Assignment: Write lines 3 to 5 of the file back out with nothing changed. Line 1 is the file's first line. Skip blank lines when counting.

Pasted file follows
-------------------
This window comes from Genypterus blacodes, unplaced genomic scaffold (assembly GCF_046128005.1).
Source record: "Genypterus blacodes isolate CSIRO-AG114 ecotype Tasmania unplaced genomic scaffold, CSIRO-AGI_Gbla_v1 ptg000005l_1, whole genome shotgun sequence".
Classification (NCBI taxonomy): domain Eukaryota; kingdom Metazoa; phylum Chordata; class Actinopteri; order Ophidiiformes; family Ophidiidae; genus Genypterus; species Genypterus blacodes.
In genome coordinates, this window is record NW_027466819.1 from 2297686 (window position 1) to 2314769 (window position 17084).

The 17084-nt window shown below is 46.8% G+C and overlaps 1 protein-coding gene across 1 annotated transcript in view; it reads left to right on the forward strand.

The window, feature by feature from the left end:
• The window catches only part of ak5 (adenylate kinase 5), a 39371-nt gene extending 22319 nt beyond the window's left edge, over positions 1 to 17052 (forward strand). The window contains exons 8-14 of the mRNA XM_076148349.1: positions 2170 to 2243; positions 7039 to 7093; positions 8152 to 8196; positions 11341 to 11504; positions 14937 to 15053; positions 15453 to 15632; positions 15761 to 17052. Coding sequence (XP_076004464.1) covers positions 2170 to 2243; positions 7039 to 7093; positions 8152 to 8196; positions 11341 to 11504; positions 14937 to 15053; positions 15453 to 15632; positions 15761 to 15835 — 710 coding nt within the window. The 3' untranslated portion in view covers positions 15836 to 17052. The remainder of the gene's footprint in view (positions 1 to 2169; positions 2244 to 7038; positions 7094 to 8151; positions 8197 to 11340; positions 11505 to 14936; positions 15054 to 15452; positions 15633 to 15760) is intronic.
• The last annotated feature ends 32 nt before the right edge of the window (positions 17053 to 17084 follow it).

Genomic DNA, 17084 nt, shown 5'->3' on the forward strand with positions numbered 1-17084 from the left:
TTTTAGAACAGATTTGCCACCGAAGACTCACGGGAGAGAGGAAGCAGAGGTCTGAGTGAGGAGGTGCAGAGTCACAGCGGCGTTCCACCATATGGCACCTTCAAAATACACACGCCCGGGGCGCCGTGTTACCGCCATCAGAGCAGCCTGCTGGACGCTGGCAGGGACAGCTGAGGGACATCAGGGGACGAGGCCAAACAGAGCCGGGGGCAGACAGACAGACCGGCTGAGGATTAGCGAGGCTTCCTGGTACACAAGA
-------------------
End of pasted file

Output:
Classification (NCBI taxonomy): domain Eukaryota; kingdom Metazoa; phylum Chordata; class Actinopteri; order Ophidiiformes; family Ophidiidae; genus Genypterus; species Genypterus blacodes.
In genome coordinates, this window is record NW_027466819.1 from 2297686 (window position 1) to 2314769 (window position 17084).

The 17084-nt window shown below is 46.8% G+C and overlaps 1 protein-coding gene across 1 annotated transcript in view; it reads left to right on the forward strand.